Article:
to advance further their prices.
Lieut. R. C. Blake, late commander
of the U. S. steamer Hatteras, has sent to
the Navy Department q report of the de
atruotion of that vessel by the Alabama
on the 11th of January, off the coast 'Ol
Texas. The Hatteras foug it the pirate
until she was set on fire in two places and
was sinking, when Lieut. Blake accepted
the otter of assistance from the latter and
every man was p.sfely transferred to the
Alabama. The Illtteras then went down
with her pe ant flying, and so quickly
that the enemy did not obtain a single
weapon from•Jier. The Alabama then
sailed for Kingston,- Jamaica, with her
prisoners, at which place Lieut. Blake's
report is dated.
Admiral Dupont has transmitted to
the N ,vy Department a statement or Cat -
tain Tuner, of the new Ironside, accom
partied by ajoint statement of the offi
cers of the blockading squadron oil Cherie , -
-ton, denying in foto the .dlegations set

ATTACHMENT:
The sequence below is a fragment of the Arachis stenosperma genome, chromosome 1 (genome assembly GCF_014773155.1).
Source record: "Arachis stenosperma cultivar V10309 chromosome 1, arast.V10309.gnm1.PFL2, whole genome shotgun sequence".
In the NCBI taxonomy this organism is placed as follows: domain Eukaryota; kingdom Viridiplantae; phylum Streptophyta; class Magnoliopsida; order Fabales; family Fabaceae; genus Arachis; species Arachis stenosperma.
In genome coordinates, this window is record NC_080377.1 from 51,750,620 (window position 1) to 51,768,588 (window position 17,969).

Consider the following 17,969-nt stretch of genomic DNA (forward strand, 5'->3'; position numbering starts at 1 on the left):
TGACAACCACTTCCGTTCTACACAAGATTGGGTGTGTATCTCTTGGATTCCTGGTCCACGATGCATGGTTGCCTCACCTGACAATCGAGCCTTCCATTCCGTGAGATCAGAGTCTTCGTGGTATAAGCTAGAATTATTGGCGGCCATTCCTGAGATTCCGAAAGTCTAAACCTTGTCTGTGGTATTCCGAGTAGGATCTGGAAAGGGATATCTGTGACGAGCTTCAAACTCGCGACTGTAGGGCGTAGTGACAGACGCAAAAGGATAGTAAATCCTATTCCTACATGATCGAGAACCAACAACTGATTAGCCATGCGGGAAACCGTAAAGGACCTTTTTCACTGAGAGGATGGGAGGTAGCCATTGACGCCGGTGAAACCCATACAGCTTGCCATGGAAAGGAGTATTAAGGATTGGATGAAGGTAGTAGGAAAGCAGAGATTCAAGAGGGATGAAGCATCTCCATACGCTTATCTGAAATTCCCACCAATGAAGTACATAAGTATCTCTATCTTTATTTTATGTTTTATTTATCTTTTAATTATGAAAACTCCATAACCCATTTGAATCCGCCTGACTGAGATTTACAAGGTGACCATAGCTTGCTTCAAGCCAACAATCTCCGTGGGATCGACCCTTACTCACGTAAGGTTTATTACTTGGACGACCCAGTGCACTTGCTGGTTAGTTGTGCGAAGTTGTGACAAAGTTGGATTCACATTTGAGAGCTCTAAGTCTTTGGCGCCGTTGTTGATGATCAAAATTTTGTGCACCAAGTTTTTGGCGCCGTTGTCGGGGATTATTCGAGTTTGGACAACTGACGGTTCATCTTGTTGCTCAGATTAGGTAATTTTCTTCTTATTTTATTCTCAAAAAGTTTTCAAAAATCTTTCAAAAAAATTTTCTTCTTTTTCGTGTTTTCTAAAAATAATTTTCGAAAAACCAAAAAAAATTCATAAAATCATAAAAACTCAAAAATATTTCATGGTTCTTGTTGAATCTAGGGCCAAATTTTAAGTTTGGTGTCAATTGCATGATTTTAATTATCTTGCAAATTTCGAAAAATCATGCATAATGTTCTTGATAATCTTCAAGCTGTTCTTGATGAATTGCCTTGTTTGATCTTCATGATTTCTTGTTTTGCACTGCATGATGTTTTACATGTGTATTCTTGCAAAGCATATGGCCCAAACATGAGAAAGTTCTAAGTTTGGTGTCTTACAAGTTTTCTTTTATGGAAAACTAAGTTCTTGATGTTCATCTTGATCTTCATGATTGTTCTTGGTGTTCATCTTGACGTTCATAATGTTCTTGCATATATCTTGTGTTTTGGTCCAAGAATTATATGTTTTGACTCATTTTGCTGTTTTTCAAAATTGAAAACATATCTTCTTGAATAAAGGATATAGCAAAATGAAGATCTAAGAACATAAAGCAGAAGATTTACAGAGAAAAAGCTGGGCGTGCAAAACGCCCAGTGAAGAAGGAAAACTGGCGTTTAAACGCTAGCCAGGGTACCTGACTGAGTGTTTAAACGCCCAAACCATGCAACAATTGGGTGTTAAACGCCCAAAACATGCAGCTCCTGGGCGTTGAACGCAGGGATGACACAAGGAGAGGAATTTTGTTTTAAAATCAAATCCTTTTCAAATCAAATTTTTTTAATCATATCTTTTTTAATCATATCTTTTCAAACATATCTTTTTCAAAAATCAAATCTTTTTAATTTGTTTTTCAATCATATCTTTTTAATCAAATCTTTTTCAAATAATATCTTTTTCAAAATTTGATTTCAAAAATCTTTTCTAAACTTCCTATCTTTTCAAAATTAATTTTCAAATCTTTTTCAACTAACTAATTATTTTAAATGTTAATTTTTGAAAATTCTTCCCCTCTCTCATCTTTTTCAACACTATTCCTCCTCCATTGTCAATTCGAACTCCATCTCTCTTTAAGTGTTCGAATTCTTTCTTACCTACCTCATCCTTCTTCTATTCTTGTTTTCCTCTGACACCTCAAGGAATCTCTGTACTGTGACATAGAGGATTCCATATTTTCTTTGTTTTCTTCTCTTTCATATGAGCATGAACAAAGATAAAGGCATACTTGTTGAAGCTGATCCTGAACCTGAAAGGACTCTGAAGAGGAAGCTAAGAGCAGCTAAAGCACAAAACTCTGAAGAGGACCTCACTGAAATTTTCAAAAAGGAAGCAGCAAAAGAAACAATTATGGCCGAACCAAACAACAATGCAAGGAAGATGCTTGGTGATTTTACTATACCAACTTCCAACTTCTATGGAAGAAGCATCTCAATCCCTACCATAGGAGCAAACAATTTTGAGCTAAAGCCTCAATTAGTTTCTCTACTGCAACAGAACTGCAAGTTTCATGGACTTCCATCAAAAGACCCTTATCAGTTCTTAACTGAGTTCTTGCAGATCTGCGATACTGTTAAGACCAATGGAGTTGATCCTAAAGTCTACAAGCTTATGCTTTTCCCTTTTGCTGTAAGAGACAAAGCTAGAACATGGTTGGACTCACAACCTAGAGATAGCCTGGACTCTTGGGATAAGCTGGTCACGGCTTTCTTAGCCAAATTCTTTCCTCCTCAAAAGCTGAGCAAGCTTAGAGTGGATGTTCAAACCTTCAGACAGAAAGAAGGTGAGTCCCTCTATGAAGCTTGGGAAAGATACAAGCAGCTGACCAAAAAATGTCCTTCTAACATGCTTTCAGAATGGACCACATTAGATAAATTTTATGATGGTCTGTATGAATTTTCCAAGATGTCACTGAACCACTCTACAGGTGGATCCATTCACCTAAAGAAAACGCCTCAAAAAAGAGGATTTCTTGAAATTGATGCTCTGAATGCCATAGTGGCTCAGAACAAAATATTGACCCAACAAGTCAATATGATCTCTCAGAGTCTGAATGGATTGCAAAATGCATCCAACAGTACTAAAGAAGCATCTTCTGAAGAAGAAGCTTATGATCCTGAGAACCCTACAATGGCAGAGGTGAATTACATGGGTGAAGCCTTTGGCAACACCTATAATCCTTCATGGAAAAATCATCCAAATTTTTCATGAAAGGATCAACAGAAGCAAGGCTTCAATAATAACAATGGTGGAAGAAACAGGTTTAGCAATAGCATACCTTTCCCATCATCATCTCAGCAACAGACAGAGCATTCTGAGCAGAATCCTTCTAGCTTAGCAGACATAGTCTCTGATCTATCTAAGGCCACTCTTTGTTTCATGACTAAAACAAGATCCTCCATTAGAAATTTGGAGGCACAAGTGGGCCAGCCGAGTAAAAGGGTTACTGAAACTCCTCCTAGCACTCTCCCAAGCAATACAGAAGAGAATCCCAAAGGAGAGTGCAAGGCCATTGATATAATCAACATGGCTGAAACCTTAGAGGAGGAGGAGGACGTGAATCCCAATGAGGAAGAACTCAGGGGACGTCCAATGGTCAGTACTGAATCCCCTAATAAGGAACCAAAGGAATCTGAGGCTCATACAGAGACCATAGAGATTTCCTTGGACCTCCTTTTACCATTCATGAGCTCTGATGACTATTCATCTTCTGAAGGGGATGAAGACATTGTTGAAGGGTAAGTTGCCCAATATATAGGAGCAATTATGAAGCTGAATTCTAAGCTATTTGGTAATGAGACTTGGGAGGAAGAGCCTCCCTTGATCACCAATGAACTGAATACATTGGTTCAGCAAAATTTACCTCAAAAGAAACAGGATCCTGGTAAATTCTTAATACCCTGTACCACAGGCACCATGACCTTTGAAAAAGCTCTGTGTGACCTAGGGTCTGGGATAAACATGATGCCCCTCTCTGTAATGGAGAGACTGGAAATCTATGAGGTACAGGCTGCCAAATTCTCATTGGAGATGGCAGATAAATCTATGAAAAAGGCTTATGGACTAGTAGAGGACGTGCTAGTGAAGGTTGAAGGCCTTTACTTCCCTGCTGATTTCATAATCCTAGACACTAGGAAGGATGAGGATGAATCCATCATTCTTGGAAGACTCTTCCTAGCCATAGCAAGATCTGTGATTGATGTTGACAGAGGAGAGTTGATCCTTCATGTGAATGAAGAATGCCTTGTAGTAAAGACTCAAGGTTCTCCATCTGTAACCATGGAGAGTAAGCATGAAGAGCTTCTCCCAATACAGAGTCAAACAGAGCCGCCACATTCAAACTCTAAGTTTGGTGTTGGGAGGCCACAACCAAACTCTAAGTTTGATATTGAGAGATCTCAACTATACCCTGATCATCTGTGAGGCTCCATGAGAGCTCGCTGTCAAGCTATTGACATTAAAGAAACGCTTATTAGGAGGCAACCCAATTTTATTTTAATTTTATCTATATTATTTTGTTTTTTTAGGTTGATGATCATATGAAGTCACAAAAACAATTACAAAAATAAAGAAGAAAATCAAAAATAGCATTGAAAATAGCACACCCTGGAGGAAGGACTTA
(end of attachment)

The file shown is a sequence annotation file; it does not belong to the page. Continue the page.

forth in the proclamation of B,.aurektrii
'and Ingraham that the blockade of
Charleston had been broken and the port
was open to the world.
A gentleman recently from Charles
ton, who esc,ped through the rebel lines,
states that large numbers of troops have
been collected there to defend the city,
and that the citizens generally left—in
anticipation of an attack from the nation
al troops. The means of defence are very
formidable and he thinks the city cannot
be captured without a severe struggle.—
The city is strongly fortified on all sides,
but west, and supplied with iron clads to
defend the harbor.
Reports from the interior of Ken-
Lucky indicate that Morgan, at the head
of a large force, is again making an at
tempt to reach the Ohio river. The peo
ple of Frankfort think he will be succeee
ful, as there are but few Uniou troops in
the §tat i e. Gen. Granger thinks, however,
that Dfdrgan will find his match.
In Lottavllla, on the 18th of Jaa., Mr. L. ♦. ?SAMS
of Grand Meadow, Minn , to Miss S. S. BAKER, of Spar
ta, Pa.
At the regileace of ber Juo C Graham,
In Summit tp., on the 11th of January, Mrs NU 03A ...NA
COOK, aged 74 years and 5 months.
Preparation that easi , be used upon the hair im
parting to it a natural shade of brown or black, 11